And lead us not into temptation

Tenth in The Lord's Prayer Series, “The best prayer to pray in times of stress”

Many years ago I attended a church whose pastor explained that, in the original language, the text actually would read, “Leave us not in temptation.” That sounded good to me, but it's inaccurate. See here. More recently, Pope Francis stated that “Lead us not into temptation” is a mistranslation. “It is not a good translation because it speaks of a God who induces temptation… It’s Satan who leads us into temptation, that’s his department.” Yet, even Satan cannot tempt man without God’s permission. (Job 1:12, 2:6; Luke 22:31)

So, what type of person would God lead or bring into temptation and why? God at times leads HIS OWN CHILDREN into temptation or hard testing. UNBELIEVERS, too, may be led, but that would be a separate study. To look at WHY he does so, we can study an example of this tactic.

However, before looking into this difficult truth, we can absolutely know and trust that God does nothing thoughtlessly, arbitrarily or heartlessly. Also, the Lord TEMPTS no one.Let no man say when he is tempted, I am tempted of God: for God cannot be tempted with evil, neither tempteth he any man: But every man is tempted, when he is drawn away of his own lust, and enticed. (James 1:13, 14) There is a real, not arbitrary, difference between tempting a man and leading him into temptation. In the first case, the one who is the temptor is a sinner, and in the second, the one who leads into the circumstance is God himself who has the right to test the hearts of men, for his own perfect purposes.

Our example is Hezekiah, who began to reign in Jerusalem at age 25. (2 Ch 29:1) He followed in David's footsteps, reestablishing proper worship. And in every work that he began in the service of the house of God, and in the law, and in the commandments, to seek his God, he did [it] with all his heart, and prospered. (2 Ch 31:21)

During Hezekiah's reign a greater nation, the Assyrians, came to attack Jerusalem. They entered Judah and made threats, mocking Hezekiah's underlings for believing Judah could win the battle; they cried with a loud voice in the Jews' speech unto the people of Jerusalem that [were] on the wall, to affright them, and to trouble them; that they might take the city. (2 Ch 32:18)

During this siege, at age 40, Hezekiah was very ill. The Lord told him by way of Isaiah, the prophet, Set thine house in order; for thou shalt die, and not live. (2 Ki 20:1b) In response, Hezekiah prayed and sobbed,I beseech thee, O LORD, remember now how I have walked before thee in truth and with a perfect heart, and have done [that which is] good in thy sight. (2 Ki 20:3)

The Lord then determined to add 15 years to his life, "And I will add unto thy days fifteen years; and I will deliver thee and this city out of the hand of the king of Assyria; and I will defend this city for mine own sake, and for my servant David's sake." (2 Ki 20:6)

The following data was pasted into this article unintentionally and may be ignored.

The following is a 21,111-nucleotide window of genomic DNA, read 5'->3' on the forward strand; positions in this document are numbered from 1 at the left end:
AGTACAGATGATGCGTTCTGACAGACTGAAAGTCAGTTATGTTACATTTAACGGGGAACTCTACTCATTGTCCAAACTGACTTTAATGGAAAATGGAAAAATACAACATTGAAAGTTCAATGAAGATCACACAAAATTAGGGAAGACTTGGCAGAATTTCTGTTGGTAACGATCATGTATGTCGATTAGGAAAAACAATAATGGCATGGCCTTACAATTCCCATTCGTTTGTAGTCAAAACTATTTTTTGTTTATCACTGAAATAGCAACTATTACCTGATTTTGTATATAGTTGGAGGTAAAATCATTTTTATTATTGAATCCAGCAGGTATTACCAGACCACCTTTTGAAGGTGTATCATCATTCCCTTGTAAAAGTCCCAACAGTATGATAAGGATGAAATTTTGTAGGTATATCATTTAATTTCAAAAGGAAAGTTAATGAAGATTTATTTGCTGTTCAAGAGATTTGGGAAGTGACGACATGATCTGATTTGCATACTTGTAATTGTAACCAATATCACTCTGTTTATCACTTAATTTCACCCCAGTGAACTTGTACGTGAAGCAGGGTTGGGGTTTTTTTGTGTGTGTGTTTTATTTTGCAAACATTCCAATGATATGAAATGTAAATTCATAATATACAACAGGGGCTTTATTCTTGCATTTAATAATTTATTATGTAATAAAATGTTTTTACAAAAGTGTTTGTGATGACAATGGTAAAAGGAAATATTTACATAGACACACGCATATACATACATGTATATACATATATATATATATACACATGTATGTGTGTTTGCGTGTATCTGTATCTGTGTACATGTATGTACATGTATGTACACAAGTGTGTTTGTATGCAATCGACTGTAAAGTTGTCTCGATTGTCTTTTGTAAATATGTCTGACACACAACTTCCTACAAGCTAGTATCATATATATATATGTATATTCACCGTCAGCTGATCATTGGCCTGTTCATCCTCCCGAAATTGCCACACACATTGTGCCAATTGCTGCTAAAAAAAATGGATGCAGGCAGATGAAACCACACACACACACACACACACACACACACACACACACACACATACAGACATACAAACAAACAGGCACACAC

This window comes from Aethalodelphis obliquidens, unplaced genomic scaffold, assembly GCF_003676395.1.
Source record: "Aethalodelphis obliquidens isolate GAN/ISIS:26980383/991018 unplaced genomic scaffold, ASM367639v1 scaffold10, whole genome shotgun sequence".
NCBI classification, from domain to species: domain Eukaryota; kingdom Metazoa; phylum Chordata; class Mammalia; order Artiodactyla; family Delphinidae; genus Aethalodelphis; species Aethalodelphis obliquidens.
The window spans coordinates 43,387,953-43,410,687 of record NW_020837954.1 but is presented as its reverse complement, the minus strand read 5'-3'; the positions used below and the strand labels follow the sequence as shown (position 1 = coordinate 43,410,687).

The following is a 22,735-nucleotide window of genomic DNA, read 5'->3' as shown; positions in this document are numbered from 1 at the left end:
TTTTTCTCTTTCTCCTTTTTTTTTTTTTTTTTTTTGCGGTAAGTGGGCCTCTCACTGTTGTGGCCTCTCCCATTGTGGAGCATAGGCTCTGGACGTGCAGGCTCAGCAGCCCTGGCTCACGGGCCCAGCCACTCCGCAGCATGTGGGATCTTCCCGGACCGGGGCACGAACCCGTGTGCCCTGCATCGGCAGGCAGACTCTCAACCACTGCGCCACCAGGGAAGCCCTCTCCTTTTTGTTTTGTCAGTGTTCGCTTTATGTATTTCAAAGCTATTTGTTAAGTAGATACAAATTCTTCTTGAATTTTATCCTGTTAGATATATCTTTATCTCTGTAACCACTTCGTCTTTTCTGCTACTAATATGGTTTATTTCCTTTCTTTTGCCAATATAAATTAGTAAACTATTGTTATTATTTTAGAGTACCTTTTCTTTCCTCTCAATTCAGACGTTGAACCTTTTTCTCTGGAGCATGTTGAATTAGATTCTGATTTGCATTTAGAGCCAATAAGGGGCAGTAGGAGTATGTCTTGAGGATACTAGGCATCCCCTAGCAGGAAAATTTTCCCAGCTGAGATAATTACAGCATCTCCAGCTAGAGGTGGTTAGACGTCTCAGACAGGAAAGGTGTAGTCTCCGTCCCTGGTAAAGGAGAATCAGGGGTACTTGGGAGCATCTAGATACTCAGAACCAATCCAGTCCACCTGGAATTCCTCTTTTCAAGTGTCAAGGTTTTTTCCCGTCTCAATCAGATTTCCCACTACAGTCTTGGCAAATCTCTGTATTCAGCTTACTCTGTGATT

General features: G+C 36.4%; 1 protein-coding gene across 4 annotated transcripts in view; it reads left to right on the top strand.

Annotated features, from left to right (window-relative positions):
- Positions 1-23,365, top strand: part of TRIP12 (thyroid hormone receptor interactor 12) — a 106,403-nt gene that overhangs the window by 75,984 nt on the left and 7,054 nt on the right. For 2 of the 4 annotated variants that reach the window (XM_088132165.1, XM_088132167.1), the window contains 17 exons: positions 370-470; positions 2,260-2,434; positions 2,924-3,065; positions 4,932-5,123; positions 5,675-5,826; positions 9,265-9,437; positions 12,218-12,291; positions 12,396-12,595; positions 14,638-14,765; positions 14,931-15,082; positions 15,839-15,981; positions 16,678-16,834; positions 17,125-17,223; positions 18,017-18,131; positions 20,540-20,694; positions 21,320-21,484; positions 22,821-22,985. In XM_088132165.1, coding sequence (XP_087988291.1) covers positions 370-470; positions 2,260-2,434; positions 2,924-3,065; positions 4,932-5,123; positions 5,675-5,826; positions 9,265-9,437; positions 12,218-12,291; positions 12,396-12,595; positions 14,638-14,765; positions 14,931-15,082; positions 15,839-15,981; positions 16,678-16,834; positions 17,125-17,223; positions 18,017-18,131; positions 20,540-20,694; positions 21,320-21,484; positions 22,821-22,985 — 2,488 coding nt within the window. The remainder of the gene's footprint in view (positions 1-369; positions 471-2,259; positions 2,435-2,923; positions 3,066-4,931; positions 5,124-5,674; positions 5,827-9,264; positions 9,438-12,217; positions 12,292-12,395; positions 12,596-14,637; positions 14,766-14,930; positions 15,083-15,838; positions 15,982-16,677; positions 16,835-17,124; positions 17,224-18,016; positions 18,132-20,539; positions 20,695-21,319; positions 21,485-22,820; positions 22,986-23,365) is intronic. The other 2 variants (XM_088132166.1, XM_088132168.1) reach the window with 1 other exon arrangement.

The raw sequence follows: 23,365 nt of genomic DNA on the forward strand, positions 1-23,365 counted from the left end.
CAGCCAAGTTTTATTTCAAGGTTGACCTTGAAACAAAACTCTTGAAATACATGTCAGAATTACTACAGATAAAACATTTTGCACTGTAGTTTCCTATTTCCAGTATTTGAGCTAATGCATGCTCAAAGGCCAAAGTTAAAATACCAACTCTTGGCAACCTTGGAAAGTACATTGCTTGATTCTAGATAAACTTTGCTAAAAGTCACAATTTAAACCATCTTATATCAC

Further, the Lord gave him a sign it would be done: Time was reversed for ten hours. The Lord brought the shadow ten degrees backward, by which it had gone down in the dial of Ahaz. ( 2Ki 20:11-- Ahaz was Hezekiah's father.)

Isaiah and Hezekiah cried and prayed, and the Lord sent an angel to defeat the Assyrians. It was such an incredible victory that many foreigners brought gifts to the Lord to Jerusalem and to Hezekiah, so that he was magnified in the sight of all nations after that time. (2 Ch 32:23b)

This, unfortunately, went to his head. The Bible states: But Hezekiah rendered not again according to the benefit done unto him; for his heart was lifted up: therefore there was wrath upon him, and upon Judah and Jerusalem. (2 Ch 32:25)

To demonstrate that Hezekiah did not show humility and gratefulness but rather self-satisfaction and pride, the story continues.

Ambassadors from Babylon paid him a visit, expressly to congratulate him on his health and to inquire about "the wonder that was done", the changing of time. Hezekiah happily showed them all the house of his precious things, the silver, and the gold, and the spices, and the precious ointment, and all the house of his armour, and all that was found in his treasures: there was nothing in his house, nor in all his dominion, that Hezekiah shewed them not. (2 Ki 20:13)

Isaiah then warned him the Babylonians would return one day and carry off all of it.

Hezekiah was so proud of his magnificent holdings and his health. Yet these were his because of God's power and grace, so he was basking in glory that rightfully belonged to the Lord. And God has stated: I [am] the LORD: that [is] my name: and my glory will I not give to another (Isa 42:8a).

Thus, regarding the ambassadors of the princes of Babylon, whom they sent to him to inquire about the wonder that was done in the land, God withdrew from him, in order to test him, that He might know all [that was] in his heart. (2 Ch 32:31), and he failed the test.

We can learn from this account:

  1. Don't take credit for the things God does; give Him the glory!
  2. Learn from trials. There is nothing sadder than a person who has been through a great trial, and then cannot apply its lessons or remember God's grace.
  3. If there is something in our spirit or personality that displeases the Lord, he wants us to put it away, whether fear, pride, anger, or the other sins and behaviors that compromise our faith and diminish a victorious Christian witness.

Let us hope and pray not to be released from the stress of trials unless we will go forward to live in a new way, closer to God, not further away. As we pray, "Lead us not into temptation," let's reflect and consider whether that "guidance" may be needed. Avoid it if possible!

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